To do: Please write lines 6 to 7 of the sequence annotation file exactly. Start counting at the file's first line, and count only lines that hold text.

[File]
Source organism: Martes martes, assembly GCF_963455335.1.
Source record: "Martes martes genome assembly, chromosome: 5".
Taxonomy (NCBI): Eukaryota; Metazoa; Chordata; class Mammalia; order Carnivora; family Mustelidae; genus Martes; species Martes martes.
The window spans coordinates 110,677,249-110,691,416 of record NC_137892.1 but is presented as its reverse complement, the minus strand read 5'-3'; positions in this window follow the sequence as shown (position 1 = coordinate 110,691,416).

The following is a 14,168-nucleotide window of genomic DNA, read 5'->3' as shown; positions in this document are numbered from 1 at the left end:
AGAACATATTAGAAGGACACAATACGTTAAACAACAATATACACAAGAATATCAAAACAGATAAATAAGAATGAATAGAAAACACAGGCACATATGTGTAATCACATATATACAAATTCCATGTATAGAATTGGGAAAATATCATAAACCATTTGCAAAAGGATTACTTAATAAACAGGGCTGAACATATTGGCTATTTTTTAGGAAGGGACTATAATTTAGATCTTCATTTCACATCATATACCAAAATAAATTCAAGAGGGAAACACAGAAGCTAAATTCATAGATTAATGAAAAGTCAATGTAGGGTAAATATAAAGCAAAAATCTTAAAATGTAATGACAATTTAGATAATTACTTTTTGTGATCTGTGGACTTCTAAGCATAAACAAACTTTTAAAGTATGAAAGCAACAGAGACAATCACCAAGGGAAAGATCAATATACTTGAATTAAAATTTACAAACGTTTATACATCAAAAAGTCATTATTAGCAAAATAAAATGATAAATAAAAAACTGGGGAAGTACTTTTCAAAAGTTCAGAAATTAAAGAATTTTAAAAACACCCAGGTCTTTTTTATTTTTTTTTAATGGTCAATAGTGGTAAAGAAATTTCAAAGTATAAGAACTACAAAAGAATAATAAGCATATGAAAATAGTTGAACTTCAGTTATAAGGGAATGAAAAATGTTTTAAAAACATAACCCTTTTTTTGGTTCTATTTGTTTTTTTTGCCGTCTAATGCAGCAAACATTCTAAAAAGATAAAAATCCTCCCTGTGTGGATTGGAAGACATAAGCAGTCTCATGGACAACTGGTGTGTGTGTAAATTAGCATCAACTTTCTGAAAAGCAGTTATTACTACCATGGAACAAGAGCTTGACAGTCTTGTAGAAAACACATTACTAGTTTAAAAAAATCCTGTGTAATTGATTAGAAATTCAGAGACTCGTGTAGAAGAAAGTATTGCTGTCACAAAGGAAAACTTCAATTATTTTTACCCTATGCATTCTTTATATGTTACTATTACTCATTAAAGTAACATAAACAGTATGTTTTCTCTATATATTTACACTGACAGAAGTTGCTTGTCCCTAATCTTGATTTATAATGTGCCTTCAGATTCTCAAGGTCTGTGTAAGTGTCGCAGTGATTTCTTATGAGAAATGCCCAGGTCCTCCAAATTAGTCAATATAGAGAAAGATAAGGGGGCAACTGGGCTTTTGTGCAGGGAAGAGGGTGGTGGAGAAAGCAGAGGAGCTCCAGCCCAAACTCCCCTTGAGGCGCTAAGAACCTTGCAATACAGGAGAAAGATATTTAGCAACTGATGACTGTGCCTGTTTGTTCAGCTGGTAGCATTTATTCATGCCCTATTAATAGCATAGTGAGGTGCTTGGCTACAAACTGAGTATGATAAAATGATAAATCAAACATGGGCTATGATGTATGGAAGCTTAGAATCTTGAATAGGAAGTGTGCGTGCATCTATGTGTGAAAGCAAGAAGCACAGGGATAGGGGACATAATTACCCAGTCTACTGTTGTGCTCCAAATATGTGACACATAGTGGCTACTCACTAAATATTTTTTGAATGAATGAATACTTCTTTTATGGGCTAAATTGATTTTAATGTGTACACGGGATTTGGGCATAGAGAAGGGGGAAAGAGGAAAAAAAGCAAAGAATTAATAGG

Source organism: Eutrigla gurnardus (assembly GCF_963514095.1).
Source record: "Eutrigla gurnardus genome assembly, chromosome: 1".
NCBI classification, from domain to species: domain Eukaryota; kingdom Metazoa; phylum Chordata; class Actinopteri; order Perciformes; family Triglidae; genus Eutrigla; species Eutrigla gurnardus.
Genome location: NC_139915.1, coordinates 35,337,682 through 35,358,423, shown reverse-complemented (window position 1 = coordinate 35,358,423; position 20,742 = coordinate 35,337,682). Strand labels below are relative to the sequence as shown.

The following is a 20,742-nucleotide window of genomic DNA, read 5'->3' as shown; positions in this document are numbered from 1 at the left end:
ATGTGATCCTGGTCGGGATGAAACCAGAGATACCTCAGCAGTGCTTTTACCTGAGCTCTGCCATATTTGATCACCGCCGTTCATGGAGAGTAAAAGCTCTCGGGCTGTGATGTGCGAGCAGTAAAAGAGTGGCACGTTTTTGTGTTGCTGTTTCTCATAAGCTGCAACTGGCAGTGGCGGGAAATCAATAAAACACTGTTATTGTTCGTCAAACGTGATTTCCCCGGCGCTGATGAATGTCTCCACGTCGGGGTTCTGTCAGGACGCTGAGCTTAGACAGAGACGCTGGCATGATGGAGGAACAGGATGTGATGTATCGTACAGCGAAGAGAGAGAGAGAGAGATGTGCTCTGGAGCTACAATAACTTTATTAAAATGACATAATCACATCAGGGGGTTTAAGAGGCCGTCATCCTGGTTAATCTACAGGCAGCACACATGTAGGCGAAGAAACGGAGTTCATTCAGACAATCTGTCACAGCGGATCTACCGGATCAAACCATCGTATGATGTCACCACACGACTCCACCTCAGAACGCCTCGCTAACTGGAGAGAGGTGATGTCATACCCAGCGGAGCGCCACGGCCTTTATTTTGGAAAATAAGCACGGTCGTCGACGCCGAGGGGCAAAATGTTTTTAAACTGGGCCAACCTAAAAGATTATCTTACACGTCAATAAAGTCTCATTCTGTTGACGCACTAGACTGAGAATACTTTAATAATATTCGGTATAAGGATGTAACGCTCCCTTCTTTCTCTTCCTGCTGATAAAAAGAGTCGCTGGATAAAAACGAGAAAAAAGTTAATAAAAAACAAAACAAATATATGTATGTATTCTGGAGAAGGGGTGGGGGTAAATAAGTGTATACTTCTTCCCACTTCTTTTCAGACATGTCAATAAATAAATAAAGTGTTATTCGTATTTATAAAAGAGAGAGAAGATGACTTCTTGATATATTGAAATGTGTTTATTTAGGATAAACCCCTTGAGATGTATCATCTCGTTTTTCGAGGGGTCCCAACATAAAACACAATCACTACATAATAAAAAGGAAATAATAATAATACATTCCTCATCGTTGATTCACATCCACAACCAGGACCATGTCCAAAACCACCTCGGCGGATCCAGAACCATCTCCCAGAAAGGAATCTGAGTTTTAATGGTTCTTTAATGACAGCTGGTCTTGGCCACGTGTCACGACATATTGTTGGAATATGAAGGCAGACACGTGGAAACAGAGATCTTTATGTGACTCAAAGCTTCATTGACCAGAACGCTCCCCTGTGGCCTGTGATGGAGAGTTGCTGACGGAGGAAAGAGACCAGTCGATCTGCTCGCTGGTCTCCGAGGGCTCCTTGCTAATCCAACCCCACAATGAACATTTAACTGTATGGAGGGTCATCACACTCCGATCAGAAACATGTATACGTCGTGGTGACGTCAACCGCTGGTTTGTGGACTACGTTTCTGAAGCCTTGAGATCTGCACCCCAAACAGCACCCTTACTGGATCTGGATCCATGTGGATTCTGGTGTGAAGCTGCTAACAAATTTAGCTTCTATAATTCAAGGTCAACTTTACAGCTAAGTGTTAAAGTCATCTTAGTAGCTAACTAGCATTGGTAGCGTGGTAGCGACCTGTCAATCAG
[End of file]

AGAACATATTAGAAGGACACAATACGTTAAACAACAATATACACAAGAATATCAAAACAGATAAATAAGAATGAATAGAAAACACAGGCACATATGTGTAATCACATATATACAAATTCCATGTATAGAATTGGGAAAATATCATAAACCATTTGCAAAAGGATTACTTAATAAACAGGGCTGAACATATTGGCTATTTTTTAGGAAGGGACTATAATTTAGATCTTCATTTCACATCATATACCAAAATAAATTCAAGAGGGAAACACAGAAGCTAAATTCATAGATTAATGAAAAGTCAATGTAGGGTAAATATAAAGCAAAAATCTTAAAATGTAATGACAATTTAGATAATTACTTTTTGTGATCTGTGGACTTCTAAGCATAAACAAACTTTTAAAGTATGAAAGCAACAGAGACAATCACCAAGGGAAAGATCAATATACTTGAATTAAAATTTACAAACGTTTATACATCAAAAAGTCATTATTAGCAAAATAAAATGATAAATAAAAAACTGGGGAAGTACTTTTCAAAAGTTCAGAAATTAAAGAATTTTAAAAACACCCAGGTCTTTTTTATTTTTTTTTAATGGTCAATAGTGGTAAAGAAATTTCAAAGTATAAGAACTACAAAAGAATAATAAGCATATGAAAATAGTTGAACTTCAGTTATAAGGGAATGAAAAATGTTTTAAAAACATAACCCTTTTTTTGGTTCTATTTGTTTTTTTTGCCGTCTAATGCAGCAAACATTCTAAAAAGATAAAAATCCTCCCTGTGTGGATTGGAAGACATAAGCAGTCTCATGGACAACTGGTGTGTGTGTAAATTAGCATCAACTTTCTGAAAAGCAGTTATTACTACCATGGAACAAGAGCTTGACAGTCTTGTAGAAAACACATTACTAGTTTAAAAAAATCCTGTGTAATTGATTAGAAATTCAGAGACTCGTGTAGAAGAAAGTATTGCTGTCACAAAGGAAAACTTCAATTATTTTTACCCTATGCATTCTTTATATGTTACTATTACTCATTAAAGTAACATAAACAGTATGTTTTCTCTATATATTTACACTGACAGAAGTTGCTTGTCCCTAATCTTGATTTATAATGTGCCTTCAGATTCTCAAGGTCTGTGTAAGTGTCGCAGTGATTTCTTATGAGAAATGCCCAGGTCCTCCAAATTAGTCAATATAGAGAAAGATAAGGGGGCAACTGGGCTTTTGTGCAGGGAAGAGGGTGGTGGAGAAAGCAGAGGAGCTCCAGCCCAAACTCCCCTTGAGGCGCTAAGAACCTTGCAATACAGGAGAAAGATATTTAGCAACTGATGACTGTGCCTGTTTGTTCAGCTGGTAGCATTTATTCATGCCCTATTAATAGCATAGTGAGGTGCTTGGCTACAAACTGAGTATGATAAAATGATAAATCAAACATGGGCTATGATGTATGGAAGCTTAGAATCTTGAATAGGAAGTGTGCGTGCATCTATGTGTGAAAGCAAGAAGCACAGGGATAGGGGACATAATTACCCAGTCTACTGTTGTGCTCCAAATATGTGACACATAGTGGCTACTCACTAAATATTTTTTGAATGAATGAATACTTCTTTTATGGGCTAAATTGATTTTAATGTGTACACGGGATTTGGGCATAGAGAAGGGGGAAAGAGGAAAAAAAGCAAAGAATTAATAGG

Source organism: Eutrigla gurnardus (assembly GCF_963514095.1).